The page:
13. Voulez vous coucher avec moi, ce soir?

    Go on. It could be a good bit more explicit.

  14. It was French, Bock, and we were English working class it could have been the weather forecast for all that it meant to us!

  15. The song that caused staff the most problems was Rubber Bullets by 10CC. This was banned for the line “we’ve all got balls and brains, but some have balls and chains”. At 12 years old I hadn’t noticed the words until a member of staff pointed it out ! Innocent times. God knows what they made of Relax.

  16. It was your radio on which we used to listen to the stuff! You were a corrupting influence! Had it not been for your Sony (?) radio/cassette player I would not have been able to stand at the ski station at Angertal last Wednesday naming song after song – much to the astonishment of the people I was with.

  17. Hitachi actually. I work with someone the same age as us, and we were listening to songs from the seventies last night, a lot of them were awful. I don’t recall the Sweeney incident but that may just be old age catching up with me.

  18. The Sweeney moment was in Golan – so was pre-Dellar days – maybe late ’75. We had been given a day off for something (Queenie’s birthday?) I think you must have been there because we were room mates for two years.

  19. I am surprised they never banned TopOf The Pops, I seem to remember someone laying on the floor in Dellar trying to look up the skirts of Pans People.

  20. Top of the Pops was never the same after they left – were they followed by Ruby Flipper or Legs & Co?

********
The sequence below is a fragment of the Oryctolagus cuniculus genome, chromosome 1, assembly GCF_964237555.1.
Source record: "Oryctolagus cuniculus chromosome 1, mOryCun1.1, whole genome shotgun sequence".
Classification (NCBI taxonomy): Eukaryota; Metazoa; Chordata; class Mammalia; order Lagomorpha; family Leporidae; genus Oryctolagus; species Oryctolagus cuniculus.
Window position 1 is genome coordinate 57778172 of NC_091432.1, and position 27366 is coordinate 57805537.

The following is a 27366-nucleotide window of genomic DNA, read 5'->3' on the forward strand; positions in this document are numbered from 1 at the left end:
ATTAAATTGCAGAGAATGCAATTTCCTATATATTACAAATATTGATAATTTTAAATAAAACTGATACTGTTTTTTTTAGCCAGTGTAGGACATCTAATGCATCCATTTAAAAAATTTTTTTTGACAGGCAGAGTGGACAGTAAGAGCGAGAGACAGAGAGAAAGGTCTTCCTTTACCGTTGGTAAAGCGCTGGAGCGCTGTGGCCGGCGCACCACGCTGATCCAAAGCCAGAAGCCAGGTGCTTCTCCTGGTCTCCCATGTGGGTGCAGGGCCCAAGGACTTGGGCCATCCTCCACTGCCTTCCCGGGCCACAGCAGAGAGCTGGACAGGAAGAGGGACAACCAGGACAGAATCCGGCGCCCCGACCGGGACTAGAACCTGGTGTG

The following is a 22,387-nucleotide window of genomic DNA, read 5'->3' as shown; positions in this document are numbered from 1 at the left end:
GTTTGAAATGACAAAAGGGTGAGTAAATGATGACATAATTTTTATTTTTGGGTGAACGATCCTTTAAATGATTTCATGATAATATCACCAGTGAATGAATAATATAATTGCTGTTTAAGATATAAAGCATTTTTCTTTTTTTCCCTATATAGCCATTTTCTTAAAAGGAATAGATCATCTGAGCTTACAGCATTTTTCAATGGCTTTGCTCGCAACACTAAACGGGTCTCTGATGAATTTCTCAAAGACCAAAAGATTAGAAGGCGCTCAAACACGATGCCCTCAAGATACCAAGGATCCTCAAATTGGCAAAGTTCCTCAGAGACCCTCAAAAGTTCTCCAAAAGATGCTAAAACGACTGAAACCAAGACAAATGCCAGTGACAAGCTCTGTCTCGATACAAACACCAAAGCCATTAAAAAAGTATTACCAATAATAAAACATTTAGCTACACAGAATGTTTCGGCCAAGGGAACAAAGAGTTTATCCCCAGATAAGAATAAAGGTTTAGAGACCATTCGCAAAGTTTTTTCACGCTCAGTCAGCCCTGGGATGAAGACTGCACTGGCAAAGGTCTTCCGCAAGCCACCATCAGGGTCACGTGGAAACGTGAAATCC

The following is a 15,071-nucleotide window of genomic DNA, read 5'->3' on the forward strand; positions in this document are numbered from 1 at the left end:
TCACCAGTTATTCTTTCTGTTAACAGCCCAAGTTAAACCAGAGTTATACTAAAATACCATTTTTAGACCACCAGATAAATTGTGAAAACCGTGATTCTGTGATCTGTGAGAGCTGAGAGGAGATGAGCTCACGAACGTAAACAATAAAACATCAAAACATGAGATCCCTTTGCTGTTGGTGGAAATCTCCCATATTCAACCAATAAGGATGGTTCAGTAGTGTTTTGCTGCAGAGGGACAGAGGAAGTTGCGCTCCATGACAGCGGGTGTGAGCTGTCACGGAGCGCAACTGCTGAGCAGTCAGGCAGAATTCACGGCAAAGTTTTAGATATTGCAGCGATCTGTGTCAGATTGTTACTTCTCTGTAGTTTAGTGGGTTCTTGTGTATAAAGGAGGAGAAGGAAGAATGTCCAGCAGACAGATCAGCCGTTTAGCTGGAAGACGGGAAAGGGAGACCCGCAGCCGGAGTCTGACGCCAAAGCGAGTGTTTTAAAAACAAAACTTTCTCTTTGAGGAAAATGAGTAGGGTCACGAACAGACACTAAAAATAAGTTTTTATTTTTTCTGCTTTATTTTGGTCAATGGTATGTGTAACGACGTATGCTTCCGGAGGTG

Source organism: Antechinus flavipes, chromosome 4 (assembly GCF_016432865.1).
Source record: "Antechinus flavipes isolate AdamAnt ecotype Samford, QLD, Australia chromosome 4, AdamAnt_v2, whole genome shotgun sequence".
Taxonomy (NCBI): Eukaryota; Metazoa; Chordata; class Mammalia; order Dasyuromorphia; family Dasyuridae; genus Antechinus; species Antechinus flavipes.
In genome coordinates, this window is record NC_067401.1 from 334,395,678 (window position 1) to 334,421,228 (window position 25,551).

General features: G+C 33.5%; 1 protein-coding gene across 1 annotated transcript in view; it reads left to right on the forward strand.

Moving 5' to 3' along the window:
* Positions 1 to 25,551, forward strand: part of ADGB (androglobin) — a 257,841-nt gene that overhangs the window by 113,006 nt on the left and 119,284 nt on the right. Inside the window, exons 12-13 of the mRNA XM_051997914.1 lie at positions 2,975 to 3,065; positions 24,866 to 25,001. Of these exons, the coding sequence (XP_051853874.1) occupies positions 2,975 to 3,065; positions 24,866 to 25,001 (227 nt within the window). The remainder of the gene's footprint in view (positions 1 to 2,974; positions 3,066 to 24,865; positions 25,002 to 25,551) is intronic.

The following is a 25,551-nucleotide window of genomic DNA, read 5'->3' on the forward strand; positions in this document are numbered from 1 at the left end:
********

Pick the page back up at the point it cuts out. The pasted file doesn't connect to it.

It was a very weird school. I’ve a post somewhere about sneaking out to drink cider at Jay’s Grave.

  21. Found it!


    Sound familiar?

  22. I think it was Legs & Co. The first time I drank cider at school was on a day trip to Bude (probably a half term). I must have eaten a pack of Polos to try to cover up my breath. The coach used to make me feel sick at the best of times but that day it was a bad trip back. I’ve read the one about Jays Grave, I must have been in a different room at the time.

  23. Did we not drink Skol that day?

    I had forgotten that when I was moved up to Dellar it was to share with Ginger Stevens and one of the Moores – it must have been in that summer half-term before Damon left.

  24. Possibly, lager still gives me a bad head. Was it Dave or Damon you went with. I would have been languishing in extension at the time. When in Dellar Ginger & I attempted to rob the confiscation cupboard. We unscrewed the hinges and took the door off, only to find it completely empty. The other incident I recall is the flying squad type midnight search for matches after the arson. Fortunately mine were well hidden otherwise it may well have been the bright lights in the face interregation.

  25. Damon was there for the first half-term. Moving up was done strictly on age, which might explain your absence.

    Were you not there when Ginger dropped the alarm clock from the window to attract the attention of one of the Dutch girls and then poured water over her when she came to investigate – incurring the wrath of Llewellyn, who came through the door to find Ginger sat in the window sill?

  26. Can’t remember that. When I moved to Dellar Ginger was in the room opposite ours with Leslie Evans and Ian Bellis I think. Was it Ginger who was responsible for the Consort bean song?

  27. Ah, right, he had been evicted by then. Perhaps the clock was the last straw.

    I had forgotten the Consort song!

    ‘To Consort be the glory, great things they have done,
    the Consort bean to name but one’.

    Those beans tasted foul!

    He called at my mum and dad’s place one day back in the 1990s, they are still where they always lived.

    I must go to bed before being hit by a falling alarm clock!

Leave Comment